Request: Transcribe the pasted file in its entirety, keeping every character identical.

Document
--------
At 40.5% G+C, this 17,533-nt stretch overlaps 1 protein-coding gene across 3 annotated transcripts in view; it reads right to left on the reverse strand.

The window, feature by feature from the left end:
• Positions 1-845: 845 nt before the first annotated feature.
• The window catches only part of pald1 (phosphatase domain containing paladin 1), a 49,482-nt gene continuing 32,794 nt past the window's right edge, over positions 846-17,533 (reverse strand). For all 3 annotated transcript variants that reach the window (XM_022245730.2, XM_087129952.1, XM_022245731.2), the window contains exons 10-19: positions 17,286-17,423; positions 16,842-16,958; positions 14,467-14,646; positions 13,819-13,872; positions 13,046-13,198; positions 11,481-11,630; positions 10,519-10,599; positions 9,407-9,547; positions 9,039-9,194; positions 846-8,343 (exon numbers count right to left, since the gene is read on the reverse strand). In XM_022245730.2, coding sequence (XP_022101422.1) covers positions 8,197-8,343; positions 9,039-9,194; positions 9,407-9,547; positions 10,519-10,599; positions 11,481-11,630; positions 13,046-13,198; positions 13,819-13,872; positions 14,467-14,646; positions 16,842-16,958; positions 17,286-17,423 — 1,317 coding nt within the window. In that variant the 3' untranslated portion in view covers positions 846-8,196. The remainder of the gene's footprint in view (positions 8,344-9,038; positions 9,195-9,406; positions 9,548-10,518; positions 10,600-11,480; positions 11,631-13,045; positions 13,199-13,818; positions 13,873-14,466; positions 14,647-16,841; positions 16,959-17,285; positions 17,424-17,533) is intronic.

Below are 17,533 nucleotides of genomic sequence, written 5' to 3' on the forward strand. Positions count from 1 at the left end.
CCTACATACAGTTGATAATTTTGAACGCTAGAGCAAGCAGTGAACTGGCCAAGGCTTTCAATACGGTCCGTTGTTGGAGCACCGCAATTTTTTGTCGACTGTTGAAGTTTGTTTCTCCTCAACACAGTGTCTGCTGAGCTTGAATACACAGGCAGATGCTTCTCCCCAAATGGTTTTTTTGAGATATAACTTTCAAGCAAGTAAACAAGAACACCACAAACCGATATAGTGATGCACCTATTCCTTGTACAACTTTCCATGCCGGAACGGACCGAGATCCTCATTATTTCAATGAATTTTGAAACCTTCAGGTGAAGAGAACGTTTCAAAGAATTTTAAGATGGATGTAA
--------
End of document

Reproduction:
At 40.5% G+C, this 17,533-nt stretch overlaps 1 protein-coding gene across 3 annotated transcripts in view; it reads right to left on the reverse strand.

The window, feature by feature from the left end:
• Positions 1-845: 845 nt before the first annotated feature.
• The window catches only part of pald1 (phosphatase domain containing paladin 1), a 49,482-nt gene continuing 32,794 nt past the window's right edge, over positions 846-17,533 (reverse strand). For all 3 annotated transcript variants that reach the window (XM_022245730.2, XM_087129952.1, XM_022245731.2), the window contains exons 10-19: positions 17,286-17,423; positions 16,842-16,958; positions 14,467-14,646; positions 13,819-13,872; positions 13,046-13,198; positions 11,481-11,630; positions 10,519-10,599; positions 9,407-9,547; positions 9,039-9,194; positions 846-8,343 (exon numbers count right to left, since the gene is read on the reverse strand). In XM_022245730.2, coding sequence (XP_022101422.1) covers positions 8,197-8,343; positions 9,039-9,194; positions 9,407-9,547; positions 10,519-10,599; positions 11,481-11,630; positions 13,046-13,198; positions 13,819-13,872; positions 14,467-14,646; positions 16,842-16,958; positions 17,286-17,423 — 1,317 coding nt within the window. In that variant the 3' untranslated portion in view covers positions 846-8,196. The remainder of the gene's footprint in view (positions 8,344-9,038; positions 9,195-9,406; positions 9,548-10,518; positions 10,600-11,480; positions 11,631-13,045; positions 13,199-13,818; positions 13,873-14,466; positions 14,647-16,841; positions 16,959-17,285; positions 17,424-17,533) is intronic.

Below are 17,533 nucleotides of genomic sequence, written 5' to 3' on the forward strand. Positions count from 1 at the left end.
CCTACATACAGTTGATAATTTTGAACGCTAGAGCAAGCAGTGAACTGGCCAAGGCTTTCAATACGGTCCGTTGTTGGAGCACCGCAATTTTTTGTCGACTGTTGAAGTTTGTTTCTCCTCAACACAGTGTCTGCTGAGCTTGAATACACAGGCAGATGCTTCTCCCCAAATGGTTTTTTTGAGATATAACTTTCAAGCAAGTAAACAAGAACACCACAAACCGATATAGTGATGCACCTATTCCTTGTACAACTTTCCATGCCGGAACGGACCGAGATCCTCATTATTTCAATGAATTTTGAAACCTTCAGGTGAAGAGAACGTTTCAAAGAATTTTAAGATGGATGTAA